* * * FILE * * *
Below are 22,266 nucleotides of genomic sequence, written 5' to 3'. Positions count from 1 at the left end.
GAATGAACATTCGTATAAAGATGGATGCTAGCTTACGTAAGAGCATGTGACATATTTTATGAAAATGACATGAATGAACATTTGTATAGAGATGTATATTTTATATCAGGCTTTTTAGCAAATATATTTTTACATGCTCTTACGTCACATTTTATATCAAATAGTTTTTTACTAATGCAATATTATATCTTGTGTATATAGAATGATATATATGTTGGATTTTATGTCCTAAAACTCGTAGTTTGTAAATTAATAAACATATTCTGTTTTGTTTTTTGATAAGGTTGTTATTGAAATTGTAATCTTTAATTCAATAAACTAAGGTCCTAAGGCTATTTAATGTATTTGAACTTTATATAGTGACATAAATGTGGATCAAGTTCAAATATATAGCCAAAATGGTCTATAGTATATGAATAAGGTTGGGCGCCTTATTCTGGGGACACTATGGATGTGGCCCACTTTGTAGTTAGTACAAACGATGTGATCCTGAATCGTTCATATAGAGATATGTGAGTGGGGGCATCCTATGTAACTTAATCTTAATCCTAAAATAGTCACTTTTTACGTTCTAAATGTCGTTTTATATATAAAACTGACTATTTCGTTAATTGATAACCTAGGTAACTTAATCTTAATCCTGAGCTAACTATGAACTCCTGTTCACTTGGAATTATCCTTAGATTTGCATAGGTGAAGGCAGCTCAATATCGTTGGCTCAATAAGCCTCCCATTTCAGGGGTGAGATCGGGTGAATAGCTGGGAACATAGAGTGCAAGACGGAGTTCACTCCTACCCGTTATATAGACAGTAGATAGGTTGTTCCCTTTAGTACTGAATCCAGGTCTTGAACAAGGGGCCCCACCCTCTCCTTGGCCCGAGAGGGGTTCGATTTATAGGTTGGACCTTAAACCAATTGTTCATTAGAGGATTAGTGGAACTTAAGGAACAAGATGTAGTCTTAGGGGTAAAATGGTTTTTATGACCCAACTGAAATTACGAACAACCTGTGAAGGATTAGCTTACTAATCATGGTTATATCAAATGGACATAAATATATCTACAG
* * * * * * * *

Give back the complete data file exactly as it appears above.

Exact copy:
Below are 22,266 nucleotides of genomic sequence, written 5' to 3'. Positions count from 1 at the left end.
GAATGAACATTCGTATAAAGATGGATGCTAGCTTACGTAAGAGCATGTGACATATTTTATGAAAATGACATGAATGAACATTTGTATAGAGATGTATATTTTATATCAGGCTTTTTAGCAAATATATTTTTACATGCTCTTACGTCACATTTTATATCAAATAGTTTTTTACTAATGCAATATTATATCTTGTGTATATAGAATGATATATATGTTGGATTTTATGTCCTAAAACTCGTAGTTTGTAAATTAATAAACATATTCTGTTTTGTTTTTTGATAAGGTTGTTATTGAAATTGTAATCTTTAATTCAATAAACTAAGGTCCTAAGGCTATTTAATGTATTTGAACTTTATATAGTGACATAAATGTGGATCAAGTTCAAATATATAGCCAAAATGGTCTATAGTATATGAATAAGGTTGGGCGCCTTATTCTGGGGACACTATGGATGTGGCCCACTTTGTAGTTAGTACAAACGATGTGATCCTGAATCGTTCATATAGAGATATGTGAGTGGGGGCATCCTATGTAACTTAATCTTAATCCTAAAATAGTCACTTTTTACGTTCTAAATGTCGTTTTATATATAAAACTGACTATTTCGTTAATTGATAACCTAGGTAACTTAATCTTAATCCTGAGCTAACTATGAACTCCTGTTCACTTGGAATTATCCTTAGATTTGCATAGGTGAAGGCAGCTCAATATCGTTGGCTCAATAAGCCTCCCATTTCAGGGGTGAGATCGGGTGAATAGCTGGGAACATAGAGTGCAAGACGGAGTTCACTCCTACCCGTTATATAGACAGTAGATAGGTTGTTCCCTTTAGTACTGAATCCAGGTCTTGAACAAGGGGCCCCACCCTCTCCTTGGCCCGAGAGGGGTTCGATTTATAGGTTGGACCTTAAACCAATTGTTCATTAGAGGATTAGTGGAACTTAAGGAACAAGATGTAGTCTTAGGGGTAAAATGGTTTTTATGACCCAACTGAAATTACGAACAACCTGTGAAGGATTAGCTTACTAATCATGGTTATATCAAATGGACATAAATATATCTACAG